IPCC records spike in complaints against Beds Police


Formal complaints made against Beds Police have risen by almost 15% in the last year, according to new figures.

Independent Police Complaints Commission statistics show that in 2014/15 the force received 401 complaints– an increase of 48 (14%) on the previous 12 months.

Of those cases 22% were investigated and 69% were dealt with through the force’s resolution process.

Beds Police took on average 104 days to resolve each complaint and the IPCC upheld 26% of appeals made about force’s case investigations.

IPCC chair Dame Anne Owens warned that nationally the police complaints procedure needs an overhaul.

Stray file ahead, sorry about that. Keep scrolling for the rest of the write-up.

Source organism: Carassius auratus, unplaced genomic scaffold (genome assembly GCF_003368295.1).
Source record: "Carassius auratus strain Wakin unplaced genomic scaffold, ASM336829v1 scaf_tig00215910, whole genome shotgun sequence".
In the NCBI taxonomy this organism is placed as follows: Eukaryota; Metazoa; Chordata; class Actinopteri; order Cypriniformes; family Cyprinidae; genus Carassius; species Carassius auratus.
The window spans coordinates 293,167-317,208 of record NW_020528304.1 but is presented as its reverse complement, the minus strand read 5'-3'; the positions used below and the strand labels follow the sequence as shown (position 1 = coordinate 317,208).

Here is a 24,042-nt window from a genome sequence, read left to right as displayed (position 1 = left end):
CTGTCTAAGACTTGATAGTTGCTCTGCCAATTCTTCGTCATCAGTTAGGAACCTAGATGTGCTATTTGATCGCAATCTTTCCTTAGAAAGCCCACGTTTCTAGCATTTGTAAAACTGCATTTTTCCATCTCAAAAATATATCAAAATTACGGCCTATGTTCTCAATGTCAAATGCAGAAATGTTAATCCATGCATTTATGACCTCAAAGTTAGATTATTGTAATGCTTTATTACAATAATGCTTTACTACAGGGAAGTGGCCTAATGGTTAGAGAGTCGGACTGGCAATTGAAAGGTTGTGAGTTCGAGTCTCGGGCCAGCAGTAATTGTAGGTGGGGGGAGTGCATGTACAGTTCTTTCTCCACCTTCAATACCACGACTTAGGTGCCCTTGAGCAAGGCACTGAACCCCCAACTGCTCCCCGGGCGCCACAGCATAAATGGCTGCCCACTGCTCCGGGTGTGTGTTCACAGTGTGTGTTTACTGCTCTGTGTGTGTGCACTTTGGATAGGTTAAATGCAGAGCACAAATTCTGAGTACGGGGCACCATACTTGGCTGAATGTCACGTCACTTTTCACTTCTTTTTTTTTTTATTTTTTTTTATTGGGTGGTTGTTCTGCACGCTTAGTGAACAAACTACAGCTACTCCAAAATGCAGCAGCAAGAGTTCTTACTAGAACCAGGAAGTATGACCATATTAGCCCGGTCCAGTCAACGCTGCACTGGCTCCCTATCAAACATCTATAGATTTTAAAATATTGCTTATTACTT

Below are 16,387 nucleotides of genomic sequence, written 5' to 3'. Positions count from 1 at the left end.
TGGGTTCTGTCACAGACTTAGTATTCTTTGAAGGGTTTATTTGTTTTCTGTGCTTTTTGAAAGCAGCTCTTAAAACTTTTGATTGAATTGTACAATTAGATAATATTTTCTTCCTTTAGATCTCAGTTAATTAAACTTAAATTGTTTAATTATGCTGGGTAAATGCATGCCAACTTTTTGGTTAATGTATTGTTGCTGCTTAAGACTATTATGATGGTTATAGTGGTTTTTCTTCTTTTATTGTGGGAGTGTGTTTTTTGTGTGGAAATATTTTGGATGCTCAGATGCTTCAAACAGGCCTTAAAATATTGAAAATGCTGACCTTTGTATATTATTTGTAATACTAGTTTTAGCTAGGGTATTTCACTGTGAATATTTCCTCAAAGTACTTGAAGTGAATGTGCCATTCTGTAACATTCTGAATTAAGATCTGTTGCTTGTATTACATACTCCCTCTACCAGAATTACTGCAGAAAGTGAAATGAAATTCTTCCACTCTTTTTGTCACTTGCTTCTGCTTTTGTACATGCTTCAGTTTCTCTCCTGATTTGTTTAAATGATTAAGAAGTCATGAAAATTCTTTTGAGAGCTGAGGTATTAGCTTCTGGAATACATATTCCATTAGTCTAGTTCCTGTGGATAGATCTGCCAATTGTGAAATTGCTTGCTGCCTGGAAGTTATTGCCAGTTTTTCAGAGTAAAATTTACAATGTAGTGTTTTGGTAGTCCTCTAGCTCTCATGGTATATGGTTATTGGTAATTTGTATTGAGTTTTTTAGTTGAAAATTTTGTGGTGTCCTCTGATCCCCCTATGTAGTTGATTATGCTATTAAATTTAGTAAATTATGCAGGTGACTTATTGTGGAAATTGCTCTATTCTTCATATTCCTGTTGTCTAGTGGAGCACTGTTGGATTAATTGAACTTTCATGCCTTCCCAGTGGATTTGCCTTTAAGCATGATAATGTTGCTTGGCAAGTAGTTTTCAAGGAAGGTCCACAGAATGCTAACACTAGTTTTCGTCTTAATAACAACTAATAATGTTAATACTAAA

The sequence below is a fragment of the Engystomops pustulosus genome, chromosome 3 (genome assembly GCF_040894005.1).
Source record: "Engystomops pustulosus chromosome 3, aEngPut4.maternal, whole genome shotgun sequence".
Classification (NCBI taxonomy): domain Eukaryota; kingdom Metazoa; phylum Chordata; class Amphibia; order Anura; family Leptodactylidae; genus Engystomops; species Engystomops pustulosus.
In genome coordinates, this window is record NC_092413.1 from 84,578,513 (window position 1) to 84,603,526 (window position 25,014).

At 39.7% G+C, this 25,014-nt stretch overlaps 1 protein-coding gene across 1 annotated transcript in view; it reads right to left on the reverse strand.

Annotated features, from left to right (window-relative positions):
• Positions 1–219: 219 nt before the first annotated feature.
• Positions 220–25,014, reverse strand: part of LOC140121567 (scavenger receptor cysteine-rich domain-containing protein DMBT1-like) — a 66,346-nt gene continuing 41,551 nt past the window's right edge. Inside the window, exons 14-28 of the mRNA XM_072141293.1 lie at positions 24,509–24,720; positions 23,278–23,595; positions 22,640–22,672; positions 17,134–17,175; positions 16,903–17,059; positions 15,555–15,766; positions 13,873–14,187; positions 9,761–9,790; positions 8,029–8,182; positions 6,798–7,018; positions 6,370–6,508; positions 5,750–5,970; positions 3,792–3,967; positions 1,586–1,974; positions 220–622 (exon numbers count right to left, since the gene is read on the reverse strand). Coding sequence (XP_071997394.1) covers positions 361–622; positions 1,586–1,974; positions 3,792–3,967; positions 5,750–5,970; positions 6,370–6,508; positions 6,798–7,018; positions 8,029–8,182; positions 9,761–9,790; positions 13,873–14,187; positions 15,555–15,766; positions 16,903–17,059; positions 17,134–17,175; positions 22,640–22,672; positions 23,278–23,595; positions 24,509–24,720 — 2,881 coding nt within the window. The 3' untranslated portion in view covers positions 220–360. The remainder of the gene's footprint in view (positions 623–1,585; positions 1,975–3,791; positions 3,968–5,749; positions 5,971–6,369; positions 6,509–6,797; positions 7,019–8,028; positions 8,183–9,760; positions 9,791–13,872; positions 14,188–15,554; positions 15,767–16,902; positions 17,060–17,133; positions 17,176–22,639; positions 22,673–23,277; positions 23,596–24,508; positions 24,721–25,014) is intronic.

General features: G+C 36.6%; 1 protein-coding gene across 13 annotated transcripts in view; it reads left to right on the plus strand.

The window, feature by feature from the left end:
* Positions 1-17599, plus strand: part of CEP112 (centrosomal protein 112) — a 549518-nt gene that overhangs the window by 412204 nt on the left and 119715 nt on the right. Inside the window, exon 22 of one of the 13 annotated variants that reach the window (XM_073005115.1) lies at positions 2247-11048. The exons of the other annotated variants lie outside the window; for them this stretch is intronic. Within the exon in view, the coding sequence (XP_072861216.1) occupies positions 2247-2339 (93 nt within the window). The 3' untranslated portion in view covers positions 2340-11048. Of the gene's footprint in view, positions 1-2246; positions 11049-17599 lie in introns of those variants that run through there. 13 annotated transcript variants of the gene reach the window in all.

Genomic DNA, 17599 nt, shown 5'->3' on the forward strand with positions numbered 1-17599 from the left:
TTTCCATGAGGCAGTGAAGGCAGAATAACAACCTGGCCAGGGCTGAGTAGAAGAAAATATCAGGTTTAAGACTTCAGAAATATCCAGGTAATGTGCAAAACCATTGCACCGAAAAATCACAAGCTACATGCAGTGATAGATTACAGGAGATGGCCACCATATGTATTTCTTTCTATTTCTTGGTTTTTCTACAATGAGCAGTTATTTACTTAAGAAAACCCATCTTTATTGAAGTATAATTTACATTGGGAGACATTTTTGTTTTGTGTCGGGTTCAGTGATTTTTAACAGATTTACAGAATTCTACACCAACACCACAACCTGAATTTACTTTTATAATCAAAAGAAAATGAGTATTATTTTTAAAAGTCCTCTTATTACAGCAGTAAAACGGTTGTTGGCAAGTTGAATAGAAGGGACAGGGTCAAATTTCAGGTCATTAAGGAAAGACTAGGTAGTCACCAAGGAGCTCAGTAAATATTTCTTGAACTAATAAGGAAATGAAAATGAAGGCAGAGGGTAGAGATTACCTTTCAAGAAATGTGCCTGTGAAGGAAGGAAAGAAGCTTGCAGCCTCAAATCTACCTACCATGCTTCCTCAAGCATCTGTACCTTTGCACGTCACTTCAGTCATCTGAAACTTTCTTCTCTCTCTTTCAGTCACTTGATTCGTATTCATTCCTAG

She said: “The figures for England and Wales show a complaints system that is both over-complex and inconsistent, and is clearly failing to satisfy a significant number of complainants.

“Chief officers and police and crime commissioners should look closely at the figures for their own forces to satisfy themselves that complainants are being treated fairly and well.

“However, the underlying problem is the system itself.”

Dame Owens added that the current process “satisfies neither those who need it nor those who have to operate it.”

> This week the Home Office has said that it is unable to push the IPCC to speed up its investigation into the death of Luton father Leon Briggs.

Responding to a call for action from Luton South MP Gavin Shuker, Home Office under secretary Lord Ahmad said that the government cannot intervene in probes.

November 4 will mark two years since the death of Mr Briggs, who was detained by officers and taken to Luton Police Station under section 136 of the Mental Health Act.

Six officers remain under investigation.